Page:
The Irish Times’ ‘Listen’ project leans on AI-driven audio articles, while Google’s collaboration with The Guardian and The Royal Institute of Blind People with ‘Auditorial’ shed light on how publishers should not ignore vision-impaired readers.
The Irish Times’ AI-driven ‘Listen’
According to The Reuters Institute Digital News Report 2021, 41 percent of the people in Ireland listened to podcasts in the month previous to the survey.
“In Ireland in particular people listen to podcasts a lot. Moving into audio opens up a whole range of possibilities and new platforms like in-car or in-home devices,” said Paddy Logue, digital editor at Irish Times, during the recent Digital Media Europe (DME) virtual conference.
“The lockdown kind of slowed things down. But it is certainly an area that we hope to develop.”
The Irish Times has a history of experimenting and innovating to cater to their audiences’ needs. The first newspaper in Ireland, it was also one of the first 30 newspapers in the world to have an online presence in 1994. It also has had a paywall model since 2015.
In late 2019 the publisher launched “Listen”, bringing together all its podcasts and audio articles in one place. “Initially we did this as an experiment to see how it might work, what was the readers’ feedback and to build out some of the workflows,” said Logue.
Using AI for narration
A lot of the content on ‘Listen’ was author-narrated which helped to add cadence and emotion to the narration. But there was a flipside to it. Getting the authors to narrate the article came with a large overhead cost. The stories had to be read out, recorded, edited, processed and so on, altogether creating a big manual process.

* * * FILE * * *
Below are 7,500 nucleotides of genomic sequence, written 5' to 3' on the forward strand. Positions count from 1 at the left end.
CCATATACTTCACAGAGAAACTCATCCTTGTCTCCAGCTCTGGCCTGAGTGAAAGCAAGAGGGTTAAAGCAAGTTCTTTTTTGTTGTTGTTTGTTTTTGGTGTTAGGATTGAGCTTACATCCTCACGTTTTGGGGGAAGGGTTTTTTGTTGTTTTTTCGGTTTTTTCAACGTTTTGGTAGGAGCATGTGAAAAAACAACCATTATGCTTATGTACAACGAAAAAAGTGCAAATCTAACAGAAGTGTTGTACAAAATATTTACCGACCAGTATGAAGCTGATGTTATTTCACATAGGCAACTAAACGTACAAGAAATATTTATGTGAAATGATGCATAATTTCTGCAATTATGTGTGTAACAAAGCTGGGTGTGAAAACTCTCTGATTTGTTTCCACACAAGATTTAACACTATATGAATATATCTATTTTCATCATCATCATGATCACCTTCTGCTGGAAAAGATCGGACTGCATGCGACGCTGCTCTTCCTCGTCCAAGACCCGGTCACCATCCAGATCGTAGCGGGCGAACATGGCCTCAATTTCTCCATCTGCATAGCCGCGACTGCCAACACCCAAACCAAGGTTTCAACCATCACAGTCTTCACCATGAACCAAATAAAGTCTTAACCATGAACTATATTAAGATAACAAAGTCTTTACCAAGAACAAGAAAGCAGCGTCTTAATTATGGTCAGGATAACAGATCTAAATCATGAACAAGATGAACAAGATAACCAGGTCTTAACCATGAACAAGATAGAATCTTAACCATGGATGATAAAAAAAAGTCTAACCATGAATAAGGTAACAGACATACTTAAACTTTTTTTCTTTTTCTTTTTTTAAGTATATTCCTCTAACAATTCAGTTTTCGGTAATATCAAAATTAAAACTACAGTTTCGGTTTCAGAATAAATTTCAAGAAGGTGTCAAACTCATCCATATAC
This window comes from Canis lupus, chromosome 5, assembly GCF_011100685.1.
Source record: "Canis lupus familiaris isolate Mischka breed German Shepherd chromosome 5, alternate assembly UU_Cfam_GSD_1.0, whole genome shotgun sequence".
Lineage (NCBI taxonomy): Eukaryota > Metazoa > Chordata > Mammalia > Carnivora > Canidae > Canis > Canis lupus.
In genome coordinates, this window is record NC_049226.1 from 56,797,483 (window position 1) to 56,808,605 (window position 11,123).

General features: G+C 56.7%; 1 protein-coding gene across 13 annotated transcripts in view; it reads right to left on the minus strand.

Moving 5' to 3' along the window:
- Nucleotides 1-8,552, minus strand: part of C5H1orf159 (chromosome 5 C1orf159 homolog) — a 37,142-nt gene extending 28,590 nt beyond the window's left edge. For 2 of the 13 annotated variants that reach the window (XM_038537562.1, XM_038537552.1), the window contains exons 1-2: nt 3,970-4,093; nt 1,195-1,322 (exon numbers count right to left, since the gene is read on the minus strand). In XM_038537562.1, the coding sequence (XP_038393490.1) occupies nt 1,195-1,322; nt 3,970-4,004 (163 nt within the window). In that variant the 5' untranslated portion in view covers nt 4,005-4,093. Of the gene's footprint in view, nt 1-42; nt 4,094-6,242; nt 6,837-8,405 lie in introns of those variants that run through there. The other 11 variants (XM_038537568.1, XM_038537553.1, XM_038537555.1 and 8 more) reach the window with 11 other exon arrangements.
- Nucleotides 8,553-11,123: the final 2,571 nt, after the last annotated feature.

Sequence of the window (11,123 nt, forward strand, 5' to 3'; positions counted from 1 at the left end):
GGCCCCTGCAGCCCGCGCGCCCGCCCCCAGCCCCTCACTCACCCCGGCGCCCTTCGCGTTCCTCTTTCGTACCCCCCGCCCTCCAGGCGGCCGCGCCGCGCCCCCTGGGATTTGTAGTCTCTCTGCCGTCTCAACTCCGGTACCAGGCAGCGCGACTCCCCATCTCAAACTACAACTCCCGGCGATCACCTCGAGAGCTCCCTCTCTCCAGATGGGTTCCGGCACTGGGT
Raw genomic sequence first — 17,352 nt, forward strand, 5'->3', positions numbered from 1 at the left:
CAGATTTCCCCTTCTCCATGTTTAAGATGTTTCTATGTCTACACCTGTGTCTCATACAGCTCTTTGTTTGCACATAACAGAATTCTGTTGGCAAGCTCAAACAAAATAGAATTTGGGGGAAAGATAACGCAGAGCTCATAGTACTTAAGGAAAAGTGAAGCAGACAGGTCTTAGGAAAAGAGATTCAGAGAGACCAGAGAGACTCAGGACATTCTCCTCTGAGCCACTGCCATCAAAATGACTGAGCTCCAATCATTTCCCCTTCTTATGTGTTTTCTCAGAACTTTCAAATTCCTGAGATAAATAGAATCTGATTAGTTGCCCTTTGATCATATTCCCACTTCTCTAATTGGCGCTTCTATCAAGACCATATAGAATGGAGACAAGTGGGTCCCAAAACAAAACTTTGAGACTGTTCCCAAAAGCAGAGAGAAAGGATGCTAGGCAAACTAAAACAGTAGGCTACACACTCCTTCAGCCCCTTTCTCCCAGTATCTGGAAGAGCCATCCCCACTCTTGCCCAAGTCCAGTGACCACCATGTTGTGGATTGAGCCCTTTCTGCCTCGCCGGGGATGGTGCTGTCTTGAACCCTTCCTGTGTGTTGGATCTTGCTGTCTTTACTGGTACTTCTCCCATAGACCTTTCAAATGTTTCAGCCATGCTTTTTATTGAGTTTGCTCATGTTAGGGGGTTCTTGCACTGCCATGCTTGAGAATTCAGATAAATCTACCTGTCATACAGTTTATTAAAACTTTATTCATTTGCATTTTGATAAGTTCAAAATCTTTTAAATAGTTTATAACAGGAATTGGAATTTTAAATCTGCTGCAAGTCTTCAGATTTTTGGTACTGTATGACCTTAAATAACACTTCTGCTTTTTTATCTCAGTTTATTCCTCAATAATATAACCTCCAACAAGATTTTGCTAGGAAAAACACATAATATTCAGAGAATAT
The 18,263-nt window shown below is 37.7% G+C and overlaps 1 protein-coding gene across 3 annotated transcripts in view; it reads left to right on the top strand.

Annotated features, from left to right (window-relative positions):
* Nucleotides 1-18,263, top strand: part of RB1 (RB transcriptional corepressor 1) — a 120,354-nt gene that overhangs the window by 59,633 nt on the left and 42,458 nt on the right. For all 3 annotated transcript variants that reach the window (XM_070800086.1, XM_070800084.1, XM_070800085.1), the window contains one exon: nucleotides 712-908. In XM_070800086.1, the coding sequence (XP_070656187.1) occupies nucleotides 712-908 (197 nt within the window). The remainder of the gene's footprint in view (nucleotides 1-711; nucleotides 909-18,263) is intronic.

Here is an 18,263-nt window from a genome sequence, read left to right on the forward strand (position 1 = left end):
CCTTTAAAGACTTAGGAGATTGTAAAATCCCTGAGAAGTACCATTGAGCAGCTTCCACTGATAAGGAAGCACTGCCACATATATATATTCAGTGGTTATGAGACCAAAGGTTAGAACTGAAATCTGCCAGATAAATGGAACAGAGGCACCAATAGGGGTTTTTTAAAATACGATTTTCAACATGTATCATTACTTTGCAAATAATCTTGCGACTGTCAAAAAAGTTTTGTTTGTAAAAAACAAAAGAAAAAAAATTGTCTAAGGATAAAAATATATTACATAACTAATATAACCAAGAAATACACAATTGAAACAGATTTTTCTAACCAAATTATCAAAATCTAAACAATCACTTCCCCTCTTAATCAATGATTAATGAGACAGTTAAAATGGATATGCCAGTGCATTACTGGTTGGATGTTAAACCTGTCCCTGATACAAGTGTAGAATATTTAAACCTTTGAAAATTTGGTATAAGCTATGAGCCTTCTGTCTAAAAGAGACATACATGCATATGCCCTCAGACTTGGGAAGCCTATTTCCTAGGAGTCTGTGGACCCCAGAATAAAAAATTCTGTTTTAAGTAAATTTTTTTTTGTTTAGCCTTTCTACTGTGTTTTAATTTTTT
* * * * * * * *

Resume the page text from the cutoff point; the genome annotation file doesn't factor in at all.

So, the publisher turned to artificial intelligence. With the help of startup Speechkit, the publisher started producing AI-narrated articles.
“They are of such good quality that it’s kind of hard to distinguish from human voices,” Logue said. “Particularly for news articles, they are a really good solution to the audio problem.”
Partnering with Speechkit, The Irish Times currently produces about 15-20 AI-read audio articles per day and hopes to take it to the next phase soon. The text is sent to the London-based startup which provides the machine voices and hosts the narrated voices.
The audio articles are currently available for everyone. Logue noted that even if a user hits a paywall, they would be able to play the audio as the audio button is positioned accordingly.
“It is driven by our aim to reach the audiences where they are in the formats that they want,” said Logue.
Catering content for the vision-impaired
There are about 2.5 billion people globally who are blind or have some form of visual impairment, according to the World Health Organisation (WHO). Yet, around 97 percent of websites today don’t meet accessibility requirements for that massive audience to consume content.
Why is this large faction of people often overlooked during the designing of websites? Simple: the internet was designed predominantly by sighted designers and therefore is inherently biased towards sighted readers.
Taking this into account, on the Global Accessibility Awareness Day this year, Google carried out an experiment in partnership with The Guardian and The Royal National Institute of Blind People (RNIB.) The project, named Auditorial’ explored different forms of storytelling that would suit vision-impaired readers.
An experiment in inclusion
Introduced earlier this year, Auditorial plays out “The Silent Spring”, a story by The Guardian originally used on a podcast episode about the effects of the climate crisis and other human-induced environmental destruction on the sounds of the natural world. The site uses a number of accessibility features and tools to let the reader decide how to tell the 15-minute-plus story. Ultimately, the user can experience the same story in more than 100 different ways.